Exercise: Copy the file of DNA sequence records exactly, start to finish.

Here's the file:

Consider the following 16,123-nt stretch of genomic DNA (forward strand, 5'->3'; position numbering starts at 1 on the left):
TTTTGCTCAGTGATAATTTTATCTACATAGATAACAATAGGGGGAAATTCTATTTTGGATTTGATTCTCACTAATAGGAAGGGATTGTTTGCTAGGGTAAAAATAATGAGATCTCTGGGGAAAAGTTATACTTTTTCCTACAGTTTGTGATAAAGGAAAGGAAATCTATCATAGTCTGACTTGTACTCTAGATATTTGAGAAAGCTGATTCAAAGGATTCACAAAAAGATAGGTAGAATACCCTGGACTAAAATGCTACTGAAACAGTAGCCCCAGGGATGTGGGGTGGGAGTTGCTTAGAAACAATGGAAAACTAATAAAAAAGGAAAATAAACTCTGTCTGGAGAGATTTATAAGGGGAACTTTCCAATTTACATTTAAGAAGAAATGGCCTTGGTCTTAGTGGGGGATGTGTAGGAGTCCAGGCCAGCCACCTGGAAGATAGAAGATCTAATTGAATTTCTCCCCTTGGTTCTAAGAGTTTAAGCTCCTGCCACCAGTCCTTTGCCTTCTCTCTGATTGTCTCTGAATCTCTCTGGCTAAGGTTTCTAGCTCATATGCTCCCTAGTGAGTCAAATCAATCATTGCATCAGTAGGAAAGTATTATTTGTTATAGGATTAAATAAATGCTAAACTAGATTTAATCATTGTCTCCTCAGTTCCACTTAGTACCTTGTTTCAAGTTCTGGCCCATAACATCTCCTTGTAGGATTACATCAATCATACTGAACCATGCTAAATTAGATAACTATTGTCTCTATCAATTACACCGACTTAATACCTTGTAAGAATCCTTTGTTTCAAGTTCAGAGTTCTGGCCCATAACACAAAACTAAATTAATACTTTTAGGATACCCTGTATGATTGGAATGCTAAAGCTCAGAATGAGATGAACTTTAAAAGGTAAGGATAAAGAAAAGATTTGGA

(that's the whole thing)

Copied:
Consider the following 16,123-nt stretch of genomic DNA (forward strand, 5'->3'; position numbering starts at 1 on the left):
TTTTGCTCAGTGATAATTTTATCTACATAGATAACAATAGGGGGAAATTCTATTTTGGATTTGATTCTCACTAATAGGAAGGGATTGTTTGCTAGGGTAAAAATAATGAGATCTCTGGGGAAAAGTTATACTTTTTCCTACAGTTTGTGATAAAGGAAAGGAAATCTATCATAGTCTGACTTGTACTCTAGATATTTGAGAAAGCTGATTCAAAGGATTCACAAAAAGATAGGTAGAATACCCTGGACTAAAATGCTACTGAAACAGTAGCCCCAGGGATGTGGGGTGGGAGTTGCTTAGAAACAATGGAAAACTAATAAAAAAGGAAAATAAACTCTGTCTGGAGAGATTTATAAGGGGAACTTTCCAATTTACATTTAAGAAGAAATGGCCTTGGTCTTAGTGGGGGATGTGTAGGAGTCCAGGCCAGCCACCTGGAAGATAGAAGATCTAATTGAATTTCTCCCCTTGGTTCTAAGAGTTTAAGCTCCTGCCACCAGTCCTTTGCCTTCTCTCTGATTGTCTCTGAATCTCTCTGGCTAAGGTTTCTAGCTCATATGCTCCCTAGTGAGTCAAATCAATCATTGCATCAGTAGGAAAGTATTATTTGTTATAGGATTAAATAAATGCTAAACTAGATTTAATCATTGTCTCCTCAGTTCCACTTAGTACCTTGTTTCAAGTTCTGGCCCATAACATCTCCTTGTAGGATTACATCAATCATACTGAACCATGCTAAATTAGATAACTATTGTCTCTATCAATTACACCGACTTAATACCTTGTAAGAATCCTTTGTTTCAAGTTCAGAGTTCTGGCCCATAACACAAAACTAAATTAATACTTTTAGGATACCCTGTATGATTGGAATGCTAAAGCTCAGAATGAGATGAACTTTAAAAGGTAAGGATAAAGAAAAGATTTGGA